PROUD MEMORIAL — Standing proud behind the new memorial for the 101st Airborne Division in Fort Campbell, Ky., is from the left Ryan Kovatch, Lt. Col. Taylor, Capt. Bonnie Kovatch and Bob Kovatch. Photo courtesy of Bob Kovatch
By I-O Intern Melissa Barringer
Bob Kovatch started his first whittling project with nothing more than a sharpened Swiss Army Knife. After 14 years of experience, this past May, a bronze sculpture handmade by Bob, was accepted to be a part of a memorial for the 101st Airborne Division in Fort Campbell, Ky.
The 101st Airborne Division houses two Special Operation Command units and is the only Air Assault Division in the world. Building a new memorial had been a goal for the division for years.
Bob’s son, Ryan, is a landscape architect who submitted a design for the project after Ryan’s wife, Capt. Bonnie Kovatch, ended a tour in Afghanistan and moved to the 101st Airborne Division. Bob contributed to the design with the bronze piece on top of the pedestal of helicopter rotors designed by Ryan to represent the six segments of the airborne division.
“I did a lot of research on the 101st Airborne’s history and tradition,” says Bob, who received inspiration for his design based on his research of division.
The design is a strong reflection of the history of the airborne division. In the middle rides a cavalry soldier clad in the original uniform while he sits on an original Mclaren saddle and saddle blanket.
“I tried to keep it very authentic,” says Bob who focused on the smallest details even down to the build and features of the horse.
Keeping with the authentic theme, the blunt ended spur, which arches behind the soldier, was modeled after the spurs used by the cavalry men. Spreading out on both sides of the spur are a pair of wings posed in a flight position. Inspired by the helicopters used by the division Bob felt the wings “should be powerful and taking off.”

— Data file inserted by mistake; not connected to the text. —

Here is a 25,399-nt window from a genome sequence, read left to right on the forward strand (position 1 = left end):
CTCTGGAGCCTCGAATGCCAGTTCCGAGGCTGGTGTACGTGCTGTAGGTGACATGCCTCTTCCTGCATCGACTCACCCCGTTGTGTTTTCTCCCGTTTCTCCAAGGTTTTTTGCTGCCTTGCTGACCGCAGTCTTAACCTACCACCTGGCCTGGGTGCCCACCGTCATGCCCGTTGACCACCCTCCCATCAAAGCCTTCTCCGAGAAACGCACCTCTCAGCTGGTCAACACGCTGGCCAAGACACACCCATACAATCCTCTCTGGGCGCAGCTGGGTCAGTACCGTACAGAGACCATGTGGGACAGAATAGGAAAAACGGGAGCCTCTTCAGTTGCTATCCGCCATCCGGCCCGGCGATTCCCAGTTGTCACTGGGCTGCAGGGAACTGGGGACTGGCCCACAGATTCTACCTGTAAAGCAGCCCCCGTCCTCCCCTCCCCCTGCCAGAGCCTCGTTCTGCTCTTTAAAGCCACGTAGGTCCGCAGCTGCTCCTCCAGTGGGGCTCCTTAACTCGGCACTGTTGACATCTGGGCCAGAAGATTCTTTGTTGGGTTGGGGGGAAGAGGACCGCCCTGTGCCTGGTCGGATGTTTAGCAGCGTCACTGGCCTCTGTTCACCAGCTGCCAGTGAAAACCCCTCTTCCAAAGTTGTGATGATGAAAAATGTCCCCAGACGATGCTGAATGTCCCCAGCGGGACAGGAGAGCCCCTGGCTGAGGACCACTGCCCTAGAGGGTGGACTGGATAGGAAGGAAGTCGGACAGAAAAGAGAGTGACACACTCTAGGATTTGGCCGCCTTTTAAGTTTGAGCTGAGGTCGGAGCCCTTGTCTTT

After over 350 hours of work and a trip to Kentucky, Bob’s piece stands proud. “It was an amazing experience,” says Bob who felt fortunate to be involved with the tradition of the division.
As he reflects on his project, Bob recalls the best part of the process was being able to collaborate on the design with his son as well as taking part and contributing with the memorial.
Even as this project has come to an end, Bob has already started whittling figurines to a new chess set that stand on his worktable. Each chess set takes anywhere from 1,000 to 1,200 hours of labor to create from start to finish.
Although he has a couple of bronze ideas in the works, his favorite medium to work with is wood. “With wood you take everything away you don’t want,” says Bob, “with clay you add everything to it. It’s a completely different process.”
If you are interested in seeing some of Bob’s work, figurines can be seen on display at his restaurant, The Lighthouse in Valier. Bob also recently displayed some of his work at the Jay Contway and Friends Art Show this past March and hopes to continue contributing to the show in the future.